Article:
From the Twitch Live Stage at New York Comic Con 2017, IMDb LIVE host Kevin Smith talks to Marvel Chief Creative Officer Joe Quesada about the development of the Marvel franchise, his history at Comic Con and more.
George Burns is back as God, but oops, here he is as Satan, too. A young rock star is ready to sell his soul to Satan, and Satan is all too happy to oblige. Oops! Seems the fellow was ... See full summary »
By means of an accident the soul of David and his swinging grandfather get swapped. While the grandfather's body is still in coma, he enjoys having a young body again and repairs some facts... See full summary »
Second 'Oh God' movie has God appearing before 11-year-old Tracy Richards to ask for her help to spread his word and influence over the world which she suggests the slogan 'Think God.' Naturaly, Tracy's divorced parents Paula and Don think Tracy's just crazy and plot to halt her 'heaven-sent' mission to spread God's word. Written by
When Tracey and her father are riding to the restaurant in his Jeep, they are not wearing seat belts. This is obvious when Tracey kisses her father on the cheek.
In 1980, there were no mandatory seat belt laws. The first mandatory seat belt law was enacted in New York State in 1984. See more »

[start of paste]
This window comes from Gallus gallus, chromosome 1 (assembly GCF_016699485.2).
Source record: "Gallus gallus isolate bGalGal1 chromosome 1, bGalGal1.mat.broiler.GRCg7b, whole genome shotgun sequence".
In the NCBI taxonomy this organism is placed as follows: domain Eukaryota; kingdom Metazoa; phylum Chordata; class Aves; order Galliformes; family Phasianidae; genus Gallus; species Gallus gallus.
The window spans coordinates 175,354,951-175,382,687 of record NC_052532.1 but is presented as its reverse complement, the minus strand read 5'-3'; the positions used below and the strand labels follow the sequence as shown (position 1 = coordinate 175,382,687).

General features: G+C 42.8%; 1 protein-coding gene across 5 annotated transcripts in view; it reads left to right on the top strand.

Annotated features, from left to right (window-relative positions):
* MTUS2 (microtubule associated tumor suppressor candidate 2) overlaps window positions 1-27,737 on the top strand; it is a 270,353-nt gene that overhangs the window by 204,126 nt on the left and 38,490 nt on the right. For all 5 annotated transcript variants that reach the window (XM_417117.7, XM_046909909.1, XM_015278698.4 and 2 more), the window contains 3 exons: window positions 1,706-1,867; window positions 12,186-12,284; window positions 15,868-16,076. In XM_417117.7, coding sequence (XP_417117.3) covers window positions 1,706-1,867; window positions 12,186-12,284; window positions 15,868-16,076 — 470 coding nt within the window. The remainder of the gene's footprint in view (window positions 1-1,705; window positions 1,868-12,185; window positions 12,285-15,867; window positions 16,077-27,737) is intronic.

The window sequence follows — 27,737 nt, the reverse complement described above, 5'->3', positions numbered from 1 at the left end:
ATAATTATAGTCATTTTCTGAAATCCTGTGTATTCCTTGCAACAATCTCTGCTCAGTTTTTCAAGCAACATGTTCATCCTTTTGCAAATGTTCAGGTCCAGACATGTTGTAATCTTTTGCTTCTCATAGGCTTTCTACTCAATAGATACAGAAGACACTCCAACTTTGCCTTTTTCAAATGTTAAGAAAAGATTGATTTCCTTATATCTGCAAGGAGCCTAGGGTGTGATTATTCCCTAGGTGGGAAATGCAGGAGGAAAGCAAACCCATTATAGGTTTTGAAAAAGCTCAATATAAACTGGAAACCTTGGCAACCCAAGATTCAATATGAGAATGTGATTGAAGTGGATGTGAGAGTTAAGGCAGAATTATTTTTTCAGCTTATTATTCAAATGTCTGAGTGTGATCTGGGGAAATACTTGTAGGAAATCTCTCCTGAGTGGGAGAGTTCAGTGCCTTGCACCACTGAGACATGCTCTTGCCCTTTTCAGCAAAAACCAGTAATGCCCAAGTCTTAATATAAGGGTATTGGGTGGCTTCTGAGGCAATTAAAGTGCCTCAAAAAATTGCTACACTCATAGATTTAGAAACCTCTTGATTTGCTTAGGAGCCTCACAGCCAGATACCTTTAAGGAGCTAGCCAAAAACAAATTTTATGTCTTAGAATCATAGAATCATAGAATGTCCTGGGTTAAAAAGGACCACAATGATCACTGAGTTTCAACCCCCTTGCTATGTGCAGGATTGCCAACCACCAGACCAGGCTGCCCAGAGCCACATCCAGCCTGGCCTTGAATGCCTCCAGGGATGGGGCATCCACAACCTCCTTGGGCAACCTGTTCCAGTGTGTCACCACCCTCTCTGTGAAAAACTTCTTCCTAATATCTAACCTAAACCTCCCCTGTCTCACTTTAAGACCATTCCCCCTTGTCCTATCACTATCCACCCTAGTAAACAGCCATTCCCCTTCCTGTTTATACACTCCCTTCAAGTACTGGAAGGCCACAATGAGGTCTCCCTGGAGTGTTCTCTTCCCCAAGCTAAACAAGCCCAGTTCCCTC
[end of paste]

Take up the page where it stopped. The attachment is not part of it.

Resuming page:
This is a cutesy little family film with its heart in the right place. Nothing more. If God thinks things on Earth were screwed up in 1980, what would he possibly think now? Are these rising gas prices his way of getting our attention these days? This film is a sequel to film in which God (George Burns) apparently used John Denver to help spread his message. I guess it either didn't work, or so many people were afraid of Denver's singing that they didn't want to tune in and find out. In this film, God picks a young girl named Tracy to come up with a slogan that could get people to think about him once again. Being as her father is in advertising, she would seem to be a good fit. But then why wouldn't God just pick him to do it? Well, you see it's because kids are cuter when they are out spreading a slogan like "Think God". In no time Tracy and her friends have plastered or written the message in chalk all over their L.A. neighborhood. Needless to say, the school board types are not amused. And if any kid tried this today.... sheesh! Who would show up to protest first? Probably the ACLU, followed by Michael Moore. Anyway, Tracy's troubles are just getting started.
God sure doesn't make this easy on her! Not only is it tough to think of a good slogan, but he also talks to her where others can see. Of course they cannot also see God, so they all think Tracy is talking to herself and losing her mind. Also, her school work suffers. God does at least help her with her math, and he admits he made mathematics too hard. I agree. Tracy is eventually expelled from school, picked apart by doctors, and has her life turned inside out. But she is doing God a favor, so I guess its worth it. There is also a small subplot about Tracy's separated parents reconciling after a few jokes about the big breasts of her father's new girlfriend. The acting is good enough. Burns plays essentially himself which is charming as expected. Louanne, who plays Tracy isn't as annoying as most child actors. The parents are good enough. The film delivers about what you'd expect. Its passable family viewing, but atheists should steer clear. 7 of 10 stars.
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